“Having professors who were willing to take on a freshman inspired my interest in research science.”
You wouldn’t expect a nature-loving fellow like John Mola to spend his summer setting fires, but that’s what he did. The senior majoring in environmental studies wasn’t playing; he was doing serious research.
“I had a National Science Foundation grant to study the flammability of leaf litter from Torreya State Park,” said John. “I spent 10 weeks doing research in the fire-ecology lab at Humboldt State University in Arcata, Calif.”
Obviously, fire research poses inherent challenges for a scientist — one of those challenges being controlling the fire and the environment so that accurate measurements can be made. This sort of research must be done in a specially equipped facility. There are only three schools in the nation that have a true fire lab — and all three are in the western U.S.
So, with a Research Experiences for Undergraduates award from the NSF and bags of litter from the rare Torreya and other North Florida trees, John traveled across the country. “The fire lab is very cool,” said John. “And I got to work with Dr. Morgan Varner,” one of the top fire scientists in the world.
“The North Florida ecosystem is the habitat for one of the rarest species in world — taxus floridarum or the Torreya tree.” John, who is from Tampa, said one of reasons he decided to attend Florida State was the biodiversity of this region. “The Florida Panhandle is one of the top biodiversity hotspots in the United States,” he said.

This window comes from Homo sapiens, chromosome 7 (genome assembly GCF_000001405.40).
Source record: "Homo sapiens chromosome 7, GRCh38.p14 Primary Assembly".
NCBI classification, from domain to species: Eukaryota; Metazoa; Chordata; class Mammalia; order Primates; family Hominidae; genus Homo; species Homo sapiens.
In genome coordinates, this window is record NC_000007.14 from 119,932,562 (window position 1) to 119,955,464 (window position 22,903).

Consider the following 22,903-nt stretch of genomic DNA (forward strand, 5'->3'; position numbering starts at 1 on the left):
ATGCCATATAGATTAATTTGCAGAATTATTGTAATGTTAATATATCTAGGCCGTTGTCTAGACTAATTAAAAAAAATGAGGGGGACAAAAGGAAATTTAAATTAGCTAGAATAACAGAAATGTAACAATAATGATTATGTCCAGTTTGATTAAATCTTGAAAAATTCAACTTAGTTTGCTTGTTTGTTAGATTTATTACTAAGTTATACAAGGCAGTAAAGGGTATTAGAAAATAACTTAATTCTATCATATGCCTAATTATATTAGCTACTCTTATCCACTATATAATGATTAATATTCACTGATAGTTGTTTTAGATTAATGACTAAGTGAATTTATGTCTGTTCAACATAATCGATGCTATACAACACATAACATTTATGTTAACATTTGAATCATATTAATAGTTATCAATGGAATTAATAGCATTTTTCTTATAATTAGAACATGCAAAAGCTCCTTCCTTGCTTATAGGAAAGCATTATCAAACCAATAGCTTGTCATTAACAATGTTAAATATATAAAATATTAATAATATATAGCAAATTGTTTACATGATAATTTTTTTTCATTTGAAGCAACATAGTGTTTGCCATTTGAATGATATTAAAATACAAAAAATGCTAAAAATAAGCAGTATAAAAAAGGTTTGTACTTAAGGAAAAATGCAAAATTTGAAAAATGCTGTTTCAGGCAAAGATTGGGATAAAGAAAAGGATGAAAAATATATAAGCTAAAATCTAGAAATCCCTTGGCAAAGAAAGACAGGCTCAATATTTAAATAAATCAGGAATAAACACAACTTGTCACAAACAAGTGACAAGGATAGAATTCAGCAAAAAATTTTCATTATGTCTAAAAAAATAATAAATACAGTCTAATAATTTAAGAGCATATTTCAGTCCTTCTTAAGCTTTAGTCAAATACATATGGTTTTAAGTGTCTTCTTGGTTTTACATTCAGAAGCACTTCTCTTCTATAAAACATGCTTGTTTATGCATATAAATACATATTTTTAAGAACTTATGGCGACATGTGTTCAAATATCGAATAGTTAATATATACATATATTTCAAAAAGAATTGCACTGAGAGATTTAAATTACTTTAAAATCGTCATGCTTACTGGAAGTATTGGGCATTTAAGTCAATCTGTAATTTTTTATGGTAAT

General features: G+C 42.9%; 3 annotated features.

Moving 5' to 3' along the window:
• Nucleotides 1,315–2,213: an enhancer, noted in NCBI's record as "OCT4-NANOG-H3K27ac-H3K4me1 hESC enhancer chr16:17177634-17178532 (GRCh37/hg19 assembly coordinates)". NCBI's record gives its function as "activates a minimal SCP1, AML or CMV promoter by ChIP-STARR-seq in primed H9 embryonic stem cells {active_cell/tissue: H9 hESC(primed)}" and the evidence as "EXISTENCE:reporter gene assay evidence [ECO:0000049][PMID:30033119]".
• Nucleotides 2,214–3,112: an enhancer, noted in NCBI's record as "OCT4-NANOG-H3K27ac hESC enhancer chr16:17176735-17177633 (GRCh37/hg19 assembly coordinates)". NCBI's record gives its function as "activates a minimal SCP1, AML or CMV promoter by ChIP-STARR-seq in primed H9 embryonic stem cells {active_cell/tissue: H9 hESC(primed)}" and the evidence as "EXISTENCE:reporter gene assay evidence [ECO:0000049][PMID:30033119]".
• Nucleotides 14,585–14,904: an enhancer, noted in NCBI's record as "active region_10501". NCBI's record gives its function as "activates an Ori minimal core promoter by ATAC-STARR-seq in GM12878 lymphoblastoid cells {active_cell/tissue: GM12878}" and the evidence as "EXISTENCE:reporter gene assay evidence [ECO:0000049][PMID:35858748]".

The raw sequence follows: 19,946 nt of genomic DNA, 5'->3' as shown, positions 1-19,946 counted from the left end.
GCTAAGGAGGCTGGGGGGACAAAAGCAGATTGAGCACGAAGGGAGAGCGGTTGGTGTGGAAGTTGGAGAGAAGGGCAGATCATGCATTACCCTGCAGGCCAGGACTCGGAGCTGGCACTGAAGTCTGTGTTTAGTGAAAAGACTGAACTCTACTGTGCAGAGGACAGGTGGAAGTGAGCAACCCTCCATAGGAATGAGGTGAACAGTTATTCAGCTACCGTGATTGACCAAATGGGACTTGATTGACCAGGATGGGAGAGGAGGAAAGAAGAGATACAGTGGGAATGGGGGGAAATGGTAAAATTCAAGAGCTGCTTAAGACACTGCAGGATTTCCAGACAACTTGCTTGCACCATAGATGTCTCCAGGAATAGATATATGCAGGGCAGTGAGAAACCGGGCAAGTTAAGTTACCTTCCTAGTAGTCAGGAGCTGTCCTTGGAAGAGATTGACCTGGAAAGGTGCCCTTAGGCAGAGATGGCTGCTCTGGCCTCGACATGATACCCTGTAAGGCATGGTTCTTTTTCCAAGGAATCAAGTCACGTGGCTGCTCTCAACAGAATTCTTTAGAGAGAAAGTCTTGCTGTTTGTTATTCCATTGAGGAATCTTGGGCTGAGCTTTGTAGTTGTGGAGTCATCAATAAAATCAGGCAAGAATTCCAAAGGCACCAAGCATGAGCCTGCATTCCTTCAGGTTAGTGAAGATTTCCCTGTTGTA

As soon as John arrived on campus as a freshman, he went looking for an opportunity to do research. “I immediately began working with biological sciences professor Dr. Tom Miller doing field research on pitcher plants,” he said. “Having professors who were willing to take on a freshman inspired my interest in research science,” said John.
Dr. Anthony Stallins, with whom John is doing research on pollen preferences of the honey bee through the seasons in urban, rural, suburban and natural environments, believes he has an aptitude for research.
“John is refreshingly curious. He has a roaming intellect that looks for connections. … I have been in the field with him on several occasions. He is relaxed yet rigorous with detail.”
During his time at Florida State, John has been an advocate of reasonable drug policy. He is administrative director of National Organization for the Reform of Marijuana Laws /Students for Sensible Drug Policy.
“SSDP has worked with Healthy Campus to restructure alcohol policy to reduce underage drinking, high-risk behavior and the harms associated with drug and alcohol abuse — and the harm caused by destructive drug policy,” said John. “SSDP is an organization that says ‘yes to sensible drug policy.'”
“We would like to see the Good Samaritan Policy adopted on campus,” he said. The idea is that students should know they will not suffer sanctions if they intervene on behalf of someone who has overdosed on drugs or alcohol. “We want students to know they won’t get in trouble if they try to help someone.”
John will graduate in the spring. “I plan to attend graduate school in the field of conservation biology,” he said. “I have a strong desire to work toward preserving the world’s biodiversity. … After graduate school, I would like to hike all 2,600 miles of the Pacific Coast Trail.”
And, he has some advice for his fellow students. “Go hiking! There’s a whole beautiful national forest right down the street.”
By Zilpha Underwood